For myself, as well as for many others, television is a form of escape. A way to take yourself out of your head and enter a whole new world and go on exciting new adventures but reality TV takes away the magic of it all. It takes you out of your normal, everyday life and puts you into a different person’s completely screwed up life while the show you why they’re screwed up week after week. All you can do is sit and watch in disbelief, thinking to yourself “How can one person be that messed up?” and never really leaving you with a definitive answer.


Take for example any season of The Real World. MTV had the bright idea to put a bunch of strangers in a house together, all with different backgrounds and beliefs, add copious amounts of alcohol, and see what happened. What happened was a lot of sex, drama, and fighting, which is what sells on most, if not all, networks. Many others saw the potential of the format and followed suit. Survivor, The Bachelor, Big Brother, Jersey Shore, Rock of Love, Sister Wives, and hundreds more quickly crowded the airwaves and engrossed many unsuspecting viewers. Ratings soared, unwanted trends took hold of the population, and the quality of television sunk to a new low point.

Networks found it was easier to install cameras in a house and/or follow people around and film their “lives” than it was to hire actors, build sets, make costumes, write scripts, and do all the other things it takes to make a scripted television show. It was also cheaper, which meant if the show was a success and they could sell the hell out of it, they made a lot more money. But is it really worth it?

MTV is a perfect example of the real “cost” of reality TV. MTV was a groundbreaking network back in its day, the first to introduce music videos to the public. A new format for music artists to be seen as well as heard. Seasoned artists as well as up-and-comers used MTV to boost album sales and get their names, faces, and music out to more people than radio ever could. MTV was responsible for launching the careers of countless numbers of artists but nowadays, viewers struggle to find a music video on their channel and all because of reality TV. And by eliminating music videos from their programming and replacing them with reality TV shows, they’ve managed to alienate a large number of their viewers only to replace them with a new flock of younger viewers. Still the same name but not the same MTV.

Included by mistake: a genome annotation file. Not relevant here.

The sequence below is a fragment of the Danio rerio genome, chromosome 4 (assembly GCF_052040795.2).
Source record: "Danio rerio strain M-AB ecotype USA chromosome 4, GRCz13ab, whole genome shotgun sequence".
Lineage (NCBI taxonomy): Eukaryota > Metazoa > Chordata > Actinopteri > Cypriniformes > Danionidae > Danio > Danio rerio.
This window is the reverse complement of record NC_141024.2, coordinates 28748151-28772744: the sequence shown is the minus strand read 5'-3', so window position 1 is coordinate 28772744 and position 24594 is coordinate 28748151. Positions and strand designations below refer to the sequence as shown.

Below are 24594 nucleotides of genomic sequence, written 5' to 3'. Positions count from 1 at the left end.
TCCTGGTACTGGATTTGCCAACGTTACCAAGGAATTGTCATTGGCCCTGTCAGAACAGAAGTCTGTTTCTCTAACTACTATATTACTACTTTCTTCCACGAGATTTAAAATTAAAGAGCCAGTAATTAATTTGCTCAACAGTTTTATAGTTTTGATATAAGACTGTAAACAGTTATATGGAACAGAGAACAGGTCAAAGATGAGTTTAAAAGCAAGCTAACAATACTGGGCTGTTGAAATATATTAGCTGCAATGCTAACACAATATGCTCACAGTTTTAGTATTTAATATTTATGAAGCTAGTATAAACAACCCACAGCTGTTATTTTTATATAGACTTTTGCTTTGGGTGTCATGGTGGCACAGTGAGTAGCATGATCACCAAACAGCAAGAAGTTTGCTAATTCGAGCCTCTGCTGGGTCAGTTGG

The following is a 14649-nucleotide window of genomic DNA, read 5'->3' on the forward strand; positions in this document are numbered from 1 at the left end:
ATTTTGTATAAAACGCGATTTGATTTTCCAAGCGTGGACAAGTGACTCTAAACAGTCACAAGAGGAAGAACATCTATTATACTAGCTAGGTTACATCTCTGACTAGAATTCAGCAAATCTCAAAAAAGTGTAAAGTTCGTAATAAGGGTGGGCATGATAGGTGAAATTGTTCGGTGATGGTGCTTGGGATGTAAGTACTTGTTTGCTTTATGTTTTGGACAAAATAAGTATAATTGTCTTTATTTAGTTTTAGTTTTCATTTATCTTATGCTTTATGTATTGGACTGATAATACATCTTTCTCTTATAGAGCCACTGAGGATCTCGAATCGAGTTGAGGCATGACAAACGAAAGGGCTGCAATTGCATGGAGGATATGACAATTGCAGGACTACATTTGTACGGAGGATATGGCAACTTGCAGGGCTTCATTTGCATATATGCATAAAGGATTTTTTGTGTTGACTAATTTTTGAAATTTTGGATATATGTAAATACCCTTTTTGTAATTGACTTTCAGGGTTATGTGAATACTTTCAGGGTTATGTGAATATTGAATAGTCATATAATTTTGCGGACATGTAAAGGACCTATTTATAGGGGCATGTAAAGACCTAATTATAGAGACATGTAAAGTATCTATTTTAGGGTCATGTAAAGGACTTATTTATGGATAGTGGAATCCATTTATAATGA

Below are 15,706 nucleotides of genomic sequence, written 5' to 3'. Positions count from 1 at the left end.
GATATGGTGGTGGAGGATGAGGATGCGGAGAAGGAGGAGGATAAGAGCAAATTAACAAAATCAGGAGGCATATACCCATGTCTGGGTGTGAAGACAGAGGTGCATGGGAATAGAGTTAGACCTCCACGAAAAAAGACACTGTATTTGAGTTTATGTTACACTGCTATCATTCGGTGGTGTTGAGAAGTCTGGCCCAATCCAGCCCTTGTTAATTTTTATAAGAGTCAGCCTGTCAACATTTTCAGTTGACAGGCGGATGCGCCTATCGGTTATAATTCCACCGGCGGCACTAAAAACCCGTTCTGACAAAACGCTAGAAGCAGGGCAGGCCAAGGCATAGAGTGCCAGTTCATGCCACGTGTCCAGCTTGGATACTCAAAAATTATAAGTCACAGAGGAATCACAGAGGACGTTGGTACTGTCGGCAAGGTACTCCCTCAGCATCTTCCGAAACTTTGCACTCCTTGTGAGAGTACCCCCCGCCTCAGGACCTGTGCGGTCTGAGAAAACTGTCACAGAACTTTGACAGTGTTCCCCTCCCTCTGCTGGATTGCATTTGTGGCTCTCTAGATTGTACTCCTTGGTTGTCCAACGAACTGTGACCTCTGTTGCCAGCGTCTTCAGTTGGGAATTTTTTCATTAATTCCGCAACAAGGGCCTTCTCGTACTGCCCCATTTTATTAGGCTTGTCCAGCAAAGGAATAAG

Is this the solution we need?

Is this the solution we need?

TLC, Bravo, and many other networks have all started following MTV’s example and are quickly on their way to leaving behind the programming themes they began with in order to bring in higher ratings and rake in the bigger bucks. So what is it that draws people in and keeps them watching these shows? One reasons is the entertainment value, slight as it may be. Viewers get some form of enjoyment watching the subjects of the shows making complete fools of themselves in whatever they may do. The more of an idiot the subject appears to be, the more the viewers will watch. Another reason would be that the shows make the viewers feel better about themselves. No matter how screwed up the subject of the show is, the viewer feels that they are nowhere near as screwed up as them. It makes them feel as though their problems aren’t as bad as they thought they might be. In some cases, the viewer might even connect with the subjects of the shows. Depending on the topic of the show, the viewer may be able to form some sort of bond and that’s what keeps them hooked. So where scripted television can be an escape for viewers by taking them into a new, fantasy world that they aren’t accustom to, reality tv is more of a grounded escape that connects them to somewhat realistic people.

But is that slight sense of a connection worth the degradation of quality television? Personally, I say no. While I have found a few reality shows that are actually worth watching, I would much rather be watching scripted television. I enjoy the characters and their adventures and lives and the escape that comes with the show. I enjoy losing myself in the story of the show. I can’t do that with a reality show. Most of what I get is anger and frustration from seeing how stupid some of the subjects can be. More often than not common sense is lost on these people and that’s what frustrates me most. If networks were to cancel all reality tv tomorrow, I wouldn’t shed a tear and I think the quantity of quality scripted television would greatly improve. The world might end up being a slightly better place because of it.

What are you thoughts on reality tv?